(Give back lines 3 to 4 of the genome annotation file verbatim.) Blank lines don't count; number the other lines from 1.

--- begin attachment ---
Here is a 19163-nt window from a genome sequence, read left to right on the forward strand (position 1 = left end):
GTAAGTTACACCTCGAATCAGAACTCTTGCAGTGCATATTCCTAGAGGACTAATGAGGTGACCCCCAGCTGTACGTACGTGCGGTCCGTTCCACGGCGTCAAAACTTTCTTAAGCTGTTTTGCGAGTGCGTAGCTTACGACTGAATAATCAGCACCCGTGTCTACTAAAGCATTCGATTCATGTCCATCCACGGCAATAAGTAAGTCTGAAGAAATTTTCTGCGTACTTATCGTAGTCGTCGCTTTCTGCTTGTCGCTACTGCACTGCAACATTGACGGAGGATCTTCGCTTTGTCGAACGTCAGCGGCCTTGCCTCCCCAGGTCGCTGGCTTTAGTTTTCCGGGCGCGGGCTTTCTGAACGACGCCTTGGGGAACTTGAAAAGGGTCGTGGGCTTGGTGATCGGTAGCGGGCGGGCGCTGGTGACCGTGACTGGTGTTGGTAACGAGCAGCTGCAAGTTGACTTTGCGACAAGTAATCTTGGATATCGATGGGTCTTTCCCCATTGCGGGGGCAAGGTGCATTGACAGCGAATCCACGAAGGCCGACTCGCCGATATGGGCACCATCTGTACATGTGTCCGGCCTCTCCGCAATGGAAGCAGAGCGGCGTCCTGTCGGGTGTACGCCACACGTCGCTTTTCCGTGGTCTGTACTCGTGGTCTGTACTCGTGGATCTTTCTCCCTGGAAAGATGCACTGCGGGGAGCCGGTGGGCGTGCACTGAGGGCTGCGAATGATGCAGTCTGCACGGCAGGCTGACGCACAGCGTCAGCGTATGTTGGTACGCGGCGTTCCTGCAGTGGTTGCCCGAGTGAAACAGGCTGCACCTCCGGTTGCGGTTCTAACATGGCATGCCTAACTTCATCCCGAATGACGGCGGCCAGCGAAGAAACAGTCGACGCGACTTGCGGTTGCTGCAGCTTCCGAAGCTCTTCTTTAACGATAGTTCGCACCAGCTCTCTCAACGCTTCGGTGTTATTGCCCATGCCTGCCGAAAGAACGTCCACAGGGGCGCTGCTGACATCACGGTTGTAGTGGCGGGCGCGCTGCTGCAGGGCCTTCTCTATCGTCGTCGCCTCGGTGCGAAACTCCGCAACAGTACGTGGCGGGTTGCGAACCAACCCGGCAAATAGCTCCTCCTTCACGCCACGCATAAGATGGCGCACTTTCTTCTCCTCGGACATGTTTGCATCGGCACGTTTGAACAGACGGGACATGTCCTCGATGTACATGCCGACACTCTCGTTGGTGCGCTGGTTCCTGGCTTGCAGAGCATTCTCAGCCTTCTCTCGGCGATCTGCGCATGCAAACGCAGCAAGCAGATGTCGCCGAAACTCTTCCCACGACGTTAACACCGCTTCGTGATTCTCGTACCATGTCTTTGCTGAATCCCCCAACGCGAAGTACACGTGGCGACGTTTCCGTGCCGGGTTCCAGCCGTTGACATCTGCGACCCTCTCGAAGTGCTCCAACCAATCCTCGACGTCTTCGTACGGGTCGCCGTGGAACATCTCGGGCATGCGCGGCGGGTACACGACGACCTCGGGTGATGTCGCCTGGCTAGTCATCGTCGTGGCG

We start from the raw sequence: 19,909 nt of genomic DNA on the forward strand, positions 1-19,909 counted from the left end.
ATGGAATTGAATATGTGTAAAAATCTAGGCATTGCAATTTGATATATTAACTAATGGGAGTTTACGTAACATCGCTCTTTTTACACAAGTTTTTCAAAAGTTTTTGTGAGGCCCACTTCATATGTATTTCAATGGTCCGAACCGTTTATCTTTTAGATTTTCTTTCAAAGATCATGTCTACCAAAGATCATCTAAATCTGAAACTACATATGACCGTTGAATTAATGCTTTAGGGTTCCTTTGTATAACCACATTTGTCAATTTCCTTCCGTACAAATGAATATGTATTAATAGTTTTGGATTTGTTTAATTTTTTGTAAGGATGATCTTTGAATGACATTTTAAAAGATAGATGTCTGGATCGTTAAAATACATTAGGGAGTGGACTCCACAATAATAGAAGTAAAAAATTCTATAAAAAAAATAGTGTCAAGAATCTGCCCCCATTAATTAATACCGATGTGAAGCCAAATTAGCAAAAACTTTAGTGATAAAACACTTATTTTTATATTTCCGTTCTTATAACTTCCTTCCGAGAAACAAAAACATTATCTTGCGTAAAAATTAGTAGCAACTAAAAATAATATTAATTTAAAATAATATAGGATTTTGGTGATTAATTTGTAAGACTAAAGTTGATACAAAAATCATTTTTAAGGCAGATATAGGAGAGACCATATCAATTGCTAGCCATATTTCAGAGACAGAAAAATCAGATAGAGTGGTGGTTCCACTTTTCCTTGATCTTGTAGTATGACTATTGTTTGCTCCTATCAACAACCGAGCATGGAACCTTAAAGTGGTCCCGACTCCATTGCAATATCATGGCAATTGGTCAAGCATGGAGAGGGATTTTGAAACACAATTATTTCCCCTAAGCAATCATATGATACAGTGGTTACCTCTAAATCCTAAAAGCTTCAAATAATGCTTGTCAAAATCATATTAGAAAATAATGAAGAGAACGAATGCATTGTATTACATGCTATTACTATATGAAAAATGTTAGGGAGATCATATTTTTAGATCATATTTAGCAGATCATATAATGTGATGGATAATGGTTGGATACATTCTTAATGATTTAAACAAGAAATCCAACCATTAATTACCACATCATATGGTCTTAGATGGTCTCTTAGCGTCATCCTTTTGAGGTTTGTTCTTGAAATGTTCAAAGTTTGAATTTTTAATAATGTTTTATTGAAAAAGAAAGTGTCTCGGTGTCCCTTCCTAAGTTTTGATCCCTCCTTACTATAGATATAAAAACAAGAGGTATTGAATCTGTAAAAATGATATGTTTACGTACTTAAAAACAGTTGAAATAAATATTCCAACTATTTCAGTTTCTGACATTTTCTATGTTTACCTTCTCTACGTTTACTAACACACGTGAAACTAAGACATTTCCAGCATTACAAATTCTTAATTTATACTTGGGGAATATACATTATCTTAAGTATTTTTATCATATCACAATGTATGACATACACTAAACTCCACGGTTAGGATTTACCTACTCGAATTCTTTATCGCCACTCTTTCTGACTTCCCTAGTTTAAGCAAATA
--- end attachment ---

We start from the raw sequence: 19,909 nt of genomic DNA on the forward strand, positions 1-19,909 counted from the left end.
ATGGAATTGAATATGTGTAAAAATCTAGGCATTGCAATTTGATATATTAACTAATGGGAGTTTACGTAACATCGCTCTTTTTACACAAGTTTTTCAAAAGTTTTTGTGAGGCCCACTTCATATGTATTTCAATGGTCCGAACCGTTTATCTTTTAGATTTTCTTTCAAAGATCATGTCTACCAAAGATCATCTAAATCTGAAACTACATATGACCGTTGAATTAATGCTTTAGGGTTCCTTTGTATAACCACATTTGTCAATTTCCTTCCGTACAAATGAATATGTATTAATAGTTTTGGATTTGTTTAATTTTTTGTAAGGATGATCTTTGAATGACATTTTAAAAGATAGATGTCTGGATCGTTAAAATACATTAGGGAGTGGACTCCACAATAATAGAAGTAAAAAATTCTATAAAAAAAATAGTGTCAAGAATCTGCCCCCATTAATTAATACCGATGTGAAGCCAAATTAGCAAAAACTTTAGTGATAAAACACTTATTTTTATATTTCCGTTCTTATAACTTCCTTCCGAGAAACAAAAACATTATCTTGCGTAAAAATTAGTAGCAACTAAAAATAATATTAATTTAAAATAATATAGGATTTTGGTGATTAATTTGTAAGACTAAAGTTGATACAAAAATCATTTTTAAGGCAGATATAGGAGAGACCATATCAATTGCTAGCCATATTTCAGAGACAGAAAAATCAGATAGAGTGGTGGTTCCACTTTTCCTTGATCTTGTAGTATGACTATTGTTTGCTCCTATCAACAACCGAGCATGGAACCTTAAAGTGGTCCCGACTCCATTGCAATATCATGGCAATTGGTCAAGCATGGAGAGGGATTTTGAAACACAATTATTTCCCCTAAGCAATCATATGATACAGTGGTTACCTCTAAATCCTAAAAGCTTCAAATAATGCTTGTCAAAATCATATTAGAAAATAATGAAGAGAACGAATGCATTGTATTACATGCTATTACTATATGAAAAATGTTAGGGAGATCATATTTTTAGATCATATTTAGCAGATCATATAATGTGATGGATAATGGTTGGATACATTCTTAATGATTTAAACAAGAAATCCAACCATTAATTACCACATCATATGGTCTTAGATGGTCTCTTAGCGTCATCCTTTTGAGGTTTGTTCTTGAAATGTTCAAAGTTTGAATTTTTAATAATGTTTTATTGAAAAAGAAAGTGTCTCGGTGTCCCTTCCTAAGTTTTGATCCCTCCTTACTATAGATATAAAAACAAGAGGTATTGAATCTGTAAAAATGATATGTTTACGTACTTAAAAACAGTTGAAATAAATATTCCAACTATTTCAGTTTCTGACATTTTCTATGTTTACCTTCTCTACGTTTACTAACACACGTGAAACTAAGACATTTCCAGCATTACAAATTCTTAATTTATACTTGGGGAATATACATTATCTTAAGTATTTTTATCATATCACAATGTATGACATACACTAAACTCCACGGTTAGGATTTACCTACTCGAATTCTTTATCGCCACTCTTTCTGACTTCCCTAGTTTAAGCAAATA